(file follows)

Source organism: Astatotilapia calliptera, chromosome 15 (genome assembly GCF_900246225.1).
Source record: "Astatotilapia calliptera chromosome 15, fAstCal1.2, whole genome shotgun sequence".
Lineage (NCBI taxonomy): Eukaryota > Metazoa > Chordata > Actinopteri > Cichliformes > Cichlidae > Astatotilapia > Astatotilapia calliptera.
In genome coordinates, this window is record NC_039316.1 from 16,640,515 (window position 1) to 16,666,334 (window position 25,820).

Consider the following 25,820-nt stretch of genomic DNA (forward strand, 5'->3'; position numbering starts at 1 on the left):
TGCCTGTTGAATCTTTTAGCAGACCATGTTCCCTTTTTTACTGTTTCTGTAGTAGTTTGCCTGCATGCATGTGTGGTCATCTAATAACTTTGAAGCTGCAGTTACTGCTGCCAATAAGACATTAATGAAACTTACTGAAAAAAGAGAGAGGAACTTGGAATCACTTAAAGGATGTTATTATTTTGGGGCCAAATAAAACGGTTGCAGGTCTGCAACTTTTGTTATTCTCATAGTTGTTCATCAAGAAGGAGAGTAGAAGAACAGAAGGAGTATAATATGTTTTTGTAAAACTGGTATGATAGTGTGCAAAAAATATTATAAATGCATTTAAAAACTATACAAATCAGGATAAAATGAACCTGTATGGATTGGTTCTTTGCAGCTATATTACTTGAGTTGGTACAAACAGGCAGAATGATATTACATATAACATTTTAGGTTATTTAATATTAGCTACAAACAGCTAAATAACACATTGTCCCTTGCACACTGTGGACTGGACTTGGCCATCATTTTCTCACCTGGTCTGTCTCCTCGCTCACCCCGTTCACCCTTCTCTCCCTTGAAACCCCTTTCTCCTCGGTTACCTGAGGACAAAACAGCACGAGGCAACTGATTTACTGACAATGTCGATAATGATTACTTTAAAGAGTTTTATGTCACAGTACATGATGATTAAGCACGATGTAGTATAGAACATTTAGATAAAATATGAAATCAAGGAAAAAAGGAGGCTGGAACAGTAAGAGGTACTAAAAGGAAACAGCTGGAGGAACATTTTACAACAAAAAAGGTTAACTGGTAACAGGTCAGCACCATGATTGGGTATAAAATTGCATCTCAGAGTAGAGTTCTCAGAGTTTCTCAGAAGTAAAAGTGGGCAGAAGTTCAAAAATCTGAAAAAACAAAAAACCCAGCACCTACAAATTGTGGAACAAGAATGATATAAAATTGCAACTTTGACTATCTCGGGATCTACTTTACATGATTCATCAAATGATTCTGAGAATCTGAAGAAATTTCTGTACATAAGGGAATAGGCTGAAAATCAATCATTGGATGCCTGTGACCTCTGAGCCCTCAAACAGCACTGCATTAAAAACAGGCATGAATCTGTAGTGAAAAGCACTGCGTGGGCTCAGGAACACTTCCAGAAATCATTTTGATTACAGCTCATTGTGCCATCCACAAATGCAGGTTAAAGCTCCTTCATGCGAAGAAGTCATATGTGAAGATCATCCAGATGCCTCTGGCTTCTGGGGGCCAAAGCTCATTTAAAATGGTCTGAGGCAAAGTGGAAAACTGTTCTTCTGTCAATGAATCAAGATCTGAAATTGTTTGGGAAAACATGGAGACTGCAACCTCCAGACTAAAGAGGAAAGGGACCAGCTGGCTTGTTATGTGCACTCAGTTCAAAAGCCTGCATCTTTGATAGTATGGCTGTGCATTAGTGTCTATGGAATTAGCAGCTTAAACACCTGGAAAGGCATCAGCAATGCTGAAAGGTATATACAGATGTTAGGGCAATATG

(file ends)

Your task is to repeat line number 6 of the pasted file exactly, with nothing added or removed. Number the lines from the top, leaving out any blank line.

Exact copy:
TGCCTGTTGAATCTTTTAGCAGACCATGTTCCCTTTTTTACTGTTTCTGTAGTAGTTTGCCTGCATGCATGTGTGGTCATCTAATAACTTTGAAGCTGCAGTTACTGCTGCCAATAAGACATTAATGAAACTTACTGAAAAAAGAGAGAGGAACTTGGAATCACTTAAAGGATGTTATTATTTTGGGGCCAAATAAAACGGTTGCAGGTCTGCAACTTTTGTTATTCTCATAGTTGTTCATCAAGAAGGAGAGTAGAAGAACAGAAGGAGTATAATATGTTTTTGTAAAACTGGTATGATAGTGTGCAAAAAATATTATAAATGCATTTAAAAACTATACAAATCAGGATAAAATGAACCTGTATGGATTGGTTCTTTGCAGCTATATTACTTGAGTTGGTACAAACAGGCAGAATGATATTACATATAACATTTTAGGTTATTTAATATTAGCTACAAACAGCTAAATAACACATTGTCCCTTGCACACTGTGGACTGGACTTGGCCATCATTTTCTCACCTGGTCTGTCTCCTCGCTCACCCCGTTCACCCTTCTCTCCCTTGAAACCCCTTTCTCCTCGGTTACCTGAGGACAAAACAGCACGAGGCAACTGATTTACTGACAATGTCGATAATGATTACTTTAAAGAGTTTTATGTCACAGTACATGATGATTAAGCACGATGTAGTATAGAACATTTAGATAAAATATGAAATCAAGGAAAAAAGGAGGCTGGAACAGTAAGAGGTACTAAAAGGAAACAGCTGGAGGAACATTTTACAACAAAAAAGGTTAACTGGTAACAGGTCAGCACCATGATTGGGTATAAAATTGCATCTCAGAGTAGAGTTCTCAGAGTTTCTCAGAAGTAAAAGTGGGCAGAAGTTCAAAAATCTGAAAAAACAAAAAACCCAGCACCTACAAATTGTGGAACAAGAATGATATAAAATTGCAACTTTGACTATCTCGGGATCTACTTTACATGATTCATCAAATGATTCTGAGAATCTGAAGAAATTTCTGTACATAAGGGAATAGGCTGAAAATCAATCATTGGATGCCTGTGACCTCTGAGCCCTCAAACAGCACTGCATTAAAAACAGGCATGAATCTGTAGTGAAAAGCACTGCGTGGGCTCAGGAACACTTCCAGAAATCATTTTGATTACAGCTCATTGTGCCATCCACAAATGCAGGTTAAAGCTCCTTCATGCGAAGAAGTCATATGTGAAGATCATCCAGATGCCTCTGGCTTCTGGGGGCCAAAGCTCATTTAAAATGGTCTGAGGCAAAGTGGAAAACTGTTCTTCTGTCAATGAATCAAGATCTGAAATTGTTTGGGAAAACATGGAGACTGCAACCTCCAGACTAAAGAGGAAAGGGACCAGCTGGCTTGTTATGTGCACTCAGTTCAAAAGCCTGCATCTTTGATAGTATGGCTGTGCATTAGTGTCTATGGAATTAGCAGCTTAAACACCTGGAAAGGCATCAGCAATGCTGAAAGGTATATACAGATGTTAGGGCAATATG